How quickly can you fire your Realtor?by Tim Manni
The following post was written by HSH.com contributing writer Lynnette Khalfani-Cox.
When you are buying or selling a home and working with a Realtor, it’s not uncommon to sign a buyer representation agreement or a listing agreement. These are legally binding documents that outline each party’s rights and responsibilities in a real estate transaction. And many such contracts have six or 12-month terms.
But what if you want to terminate your Realtor before the contract period expires?
Fortunately, real estate experts say you can do so at any time simply by providing written notice to the Realtor or the broker he or she is working for, stating that you would like to end the agreement.
In some cases, a simple email to the Realtor and/or broker will do. In other instances, you must fill out a form stating your intentions.
Rules differ in different states
In Texas, for example, a person can fire a buyer’s agent by filling out and signing form TAR 1503, Termination of Buyer/Tenant Representation Agreement. Likewise, homeowners in The Lone Star state who wish to fire a listing agent can do so by completing form TAR 1410, Termination of Listing.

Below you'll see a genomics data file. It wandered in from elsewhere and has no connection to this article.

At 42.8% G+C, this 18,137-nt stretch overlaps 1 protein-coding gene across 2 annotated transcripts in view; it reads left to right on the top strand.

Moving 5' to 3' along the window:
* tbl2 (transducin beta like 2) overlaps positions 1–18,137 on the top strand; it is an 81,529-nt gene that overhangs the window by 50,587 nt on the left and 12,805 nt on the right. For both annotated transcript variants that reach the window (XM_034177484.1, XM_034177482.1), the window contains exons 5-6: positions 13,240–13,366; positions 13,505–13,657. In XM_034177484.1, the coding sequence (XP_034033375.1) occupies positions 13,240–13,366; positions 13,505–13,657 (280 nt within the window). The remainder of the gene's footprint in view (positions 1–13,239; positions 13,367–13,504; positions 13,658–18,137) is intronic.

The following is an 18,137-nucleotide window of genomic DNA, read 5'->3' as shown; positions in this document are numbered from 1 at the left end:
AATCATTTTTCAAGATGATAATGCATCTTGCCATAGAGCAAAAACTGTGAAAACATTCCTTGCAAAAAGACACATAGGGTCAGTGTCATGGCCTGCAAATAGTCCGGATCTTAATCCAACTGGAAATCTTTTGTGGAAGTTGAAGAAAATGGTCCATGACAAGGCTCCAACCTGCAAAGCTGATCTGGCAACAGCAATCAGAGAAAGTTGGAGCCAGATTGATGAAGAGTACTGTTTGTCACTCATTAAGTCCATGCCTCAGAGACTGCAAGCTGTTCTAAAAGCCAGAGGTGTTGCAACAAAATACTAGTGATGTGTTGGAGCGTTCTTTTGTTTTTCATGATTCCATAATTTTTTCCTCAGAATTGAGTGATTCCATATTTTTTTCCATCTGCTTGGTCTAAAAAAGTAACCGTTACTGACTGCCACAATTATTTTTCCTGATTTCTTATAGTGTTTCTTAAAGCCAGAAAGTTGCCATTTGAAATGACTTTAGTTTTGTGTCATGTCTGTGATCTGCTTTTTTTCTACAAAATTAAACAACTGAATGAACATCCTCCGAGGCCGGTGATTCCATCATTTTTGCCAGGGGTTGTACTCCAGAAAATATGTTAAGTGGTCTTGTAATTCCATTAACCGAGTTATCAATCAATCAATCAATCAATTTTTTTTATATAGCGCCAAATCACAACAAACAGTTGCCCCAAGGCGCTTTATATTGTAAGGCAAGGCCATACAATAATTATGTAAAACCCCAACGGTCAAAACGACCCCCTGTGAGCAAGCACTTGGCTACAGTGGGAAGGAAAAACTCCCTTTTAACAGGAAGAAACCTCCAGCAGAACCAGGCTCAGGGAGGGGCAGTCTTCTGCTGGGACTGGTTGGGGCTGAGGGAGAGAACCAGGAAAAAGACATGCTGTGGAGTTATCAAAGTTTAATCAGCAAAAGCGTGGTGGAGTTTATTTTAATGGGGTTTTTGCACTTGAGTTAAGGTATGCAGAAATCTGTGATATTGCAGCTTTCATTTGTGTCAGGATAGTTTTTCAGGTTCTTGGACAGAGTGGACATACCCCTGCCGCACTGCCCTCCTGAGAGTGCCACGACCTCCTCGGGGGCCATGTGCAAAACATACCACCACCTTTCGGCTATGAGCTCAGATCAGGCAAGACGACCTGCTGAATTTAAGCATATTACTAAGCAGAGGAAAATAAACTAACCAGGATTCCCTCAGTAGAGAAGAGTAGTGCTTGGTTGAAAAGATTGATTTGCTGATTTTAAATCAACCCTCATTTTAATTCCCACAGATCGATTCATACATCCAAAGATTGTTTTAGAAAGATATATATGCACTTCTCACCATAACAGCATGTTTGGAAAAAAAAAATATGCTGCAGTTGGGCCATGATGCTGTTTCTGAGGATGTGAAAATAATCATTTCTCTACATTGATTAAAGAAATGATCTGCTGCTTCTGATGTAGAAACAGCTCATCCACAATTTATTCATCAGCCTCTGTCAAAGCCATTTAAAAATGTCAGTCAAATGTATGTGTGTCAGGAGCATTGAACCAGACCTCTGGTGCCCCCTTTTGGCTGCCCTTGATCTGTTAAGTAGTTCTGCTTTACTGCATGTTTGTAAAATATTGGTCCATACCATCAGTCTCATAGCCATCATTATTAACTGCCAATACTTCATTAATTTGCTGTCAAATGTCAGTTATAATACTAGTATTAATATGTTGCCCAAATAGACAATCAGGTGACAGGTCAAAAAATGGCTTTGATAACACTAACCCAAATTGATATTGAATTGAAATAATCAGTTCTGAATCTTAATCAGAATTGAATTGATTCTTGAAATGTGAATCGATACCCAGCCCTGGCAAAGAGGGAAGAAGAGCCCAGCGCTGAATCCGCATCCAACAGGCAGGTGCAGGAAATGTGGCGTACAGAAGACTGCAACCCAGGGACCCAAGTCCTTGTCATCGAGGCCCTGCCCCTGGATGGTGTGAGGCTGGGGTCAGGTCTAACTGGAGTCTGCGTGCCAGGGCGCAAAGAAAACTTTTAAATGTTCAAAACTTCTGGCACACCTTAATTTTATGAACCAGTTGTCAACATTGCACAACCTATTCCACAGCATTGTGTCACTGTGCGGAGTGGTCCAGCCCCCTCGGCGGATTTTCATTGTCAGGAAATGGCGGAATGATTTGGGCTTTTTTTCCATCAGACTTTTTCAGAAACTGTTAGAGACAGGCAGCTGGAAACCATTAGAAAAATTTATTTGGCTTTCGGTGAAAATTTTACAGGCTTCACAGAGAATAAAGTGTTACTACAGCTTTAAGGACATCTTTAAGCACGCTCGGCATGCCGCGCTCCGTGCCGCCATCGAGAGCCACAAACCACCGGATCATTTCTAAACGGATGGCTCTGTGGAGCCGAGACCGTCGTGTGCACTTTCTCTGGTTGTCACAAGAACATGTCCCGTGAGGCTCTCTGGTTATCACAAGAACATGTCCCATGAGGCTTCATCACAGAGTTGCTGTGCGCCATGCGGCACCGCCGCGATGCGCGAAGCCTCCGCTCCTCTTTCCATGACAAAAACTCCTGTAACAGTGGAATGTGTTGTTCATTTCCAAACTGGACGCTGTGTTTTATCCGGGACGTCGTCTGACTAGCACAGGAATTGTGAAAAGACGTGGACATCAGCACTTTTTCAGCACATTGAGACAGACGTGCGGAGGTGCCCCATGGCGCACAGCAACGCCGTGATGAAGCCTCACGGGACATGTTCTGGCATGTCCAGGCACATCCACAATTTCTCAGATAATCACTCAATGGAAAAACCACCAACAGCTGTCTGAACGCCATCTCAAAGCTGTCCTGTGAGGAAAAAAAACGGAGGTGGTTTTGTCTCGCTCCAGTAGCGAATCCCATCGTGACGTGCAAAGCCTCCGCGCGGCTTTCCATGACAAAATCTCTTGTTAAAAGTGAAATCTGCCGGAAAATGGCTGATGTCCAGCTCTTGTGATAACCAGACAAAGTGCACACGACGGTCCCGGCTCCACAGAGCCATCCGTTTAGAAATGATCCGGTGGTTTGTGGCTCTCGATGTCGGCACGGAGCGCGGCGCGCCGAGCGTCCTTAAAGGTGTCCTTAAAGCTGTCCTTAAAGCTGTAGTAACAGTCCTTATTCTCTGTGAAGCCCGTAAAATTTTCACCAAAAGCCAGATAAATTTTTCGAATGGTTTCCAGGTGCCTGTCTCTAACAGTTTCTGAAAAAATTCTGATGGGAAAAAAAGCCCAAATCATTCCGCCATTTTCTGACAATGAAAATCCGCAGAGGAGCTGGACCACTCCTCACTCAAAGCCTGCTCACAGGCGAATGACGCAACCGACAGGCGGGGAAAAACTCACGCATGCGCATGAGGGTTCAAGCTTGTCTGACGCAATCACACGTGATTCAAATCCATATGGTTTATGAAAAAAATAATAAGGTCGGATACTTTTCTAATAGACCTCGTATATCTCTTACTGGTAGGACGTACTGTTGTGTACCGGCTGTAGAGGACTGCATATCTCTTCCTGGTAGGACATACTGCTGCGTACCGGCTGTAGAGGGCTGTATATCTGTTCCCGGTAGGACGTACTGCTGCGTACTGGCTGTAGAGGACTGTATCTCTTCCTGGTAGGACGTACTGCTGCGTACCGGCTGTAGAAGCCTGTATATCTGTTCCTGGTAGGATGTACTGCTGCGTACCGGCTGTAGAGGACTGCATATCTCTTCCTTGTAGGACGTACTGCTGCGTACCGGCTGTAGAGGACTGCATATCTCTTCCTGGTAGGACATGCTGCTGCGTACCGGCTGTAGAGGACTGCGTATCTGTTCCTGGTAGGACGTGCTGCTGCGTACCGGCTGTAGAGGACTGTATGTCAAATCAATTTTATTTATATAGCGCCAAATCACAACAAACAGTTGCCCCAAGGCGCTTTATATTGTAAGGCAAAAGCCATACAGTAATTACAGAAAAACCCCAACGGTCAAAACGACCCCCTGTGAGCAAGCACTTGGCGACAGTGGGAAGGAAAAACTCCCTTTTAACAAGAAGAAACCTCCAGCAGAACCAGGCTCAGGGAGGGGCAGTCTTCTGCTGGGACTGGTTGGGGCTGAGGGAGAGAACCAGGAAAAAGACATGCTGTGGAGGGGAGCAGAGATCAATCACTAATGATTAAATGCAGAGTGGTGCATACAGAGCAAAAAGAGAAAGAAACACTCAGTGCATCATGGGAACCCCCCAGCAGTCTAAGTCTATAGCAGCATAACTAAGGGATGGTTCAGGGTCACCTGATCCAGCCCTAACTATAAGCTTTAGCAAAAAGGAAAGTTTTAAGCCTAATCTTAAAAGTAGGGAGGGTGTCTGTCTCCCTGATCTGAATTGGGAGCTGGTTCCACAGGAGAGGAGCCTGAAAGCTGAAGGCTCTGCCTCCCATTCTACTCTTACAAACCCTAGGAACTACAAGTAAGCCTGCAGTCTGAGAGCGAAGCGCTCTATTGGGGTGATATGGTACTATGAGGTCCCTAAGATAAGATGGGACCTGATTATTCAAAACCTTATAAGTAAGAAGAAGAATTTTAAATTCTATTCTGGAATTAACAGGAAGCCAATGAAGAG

Meanwhile, in North Carolina, one standard form–called a Termination of Agency Agreement and Release–can be used to end a relationship with a buyer’s agent or a listing agent.
You may need to pay up
In some scenarios, a fired real estate agent may request that certain fees be paid. For instance, a Realtor may seek a commission if a buyer ultimately does purchase a home that the Realtor first showed the buyer.
Also, if an agent did a lot of marketing work (producing brochures, fliers, signs, etc.) for a home that was listed, the agent may ask to be reimbursed for such costs.
Neither of these would be unreasonable requests, especially in cases where a prospective buyer or homeowner simply had a change of heart about a Realtor.
If, however, the reason for the termination is because the agent was clearly ineffective, failed to perform, or in some way didn’t meet professional standards, then a homeowner should express his or her concerns to the Realtor or broker and decline to pay any fees.
Overall, though, “It’s different everywhere,” says Leanne Jernigan, a spokeswoman with the National Association of Realtors. When homeowners have problems with their Realtors “we encourage them to check with their local association or licensing board.” But there’s no law that says you have to stick with a Realtor until a contract expires. “You can work with whoever you want,” says Jernigan.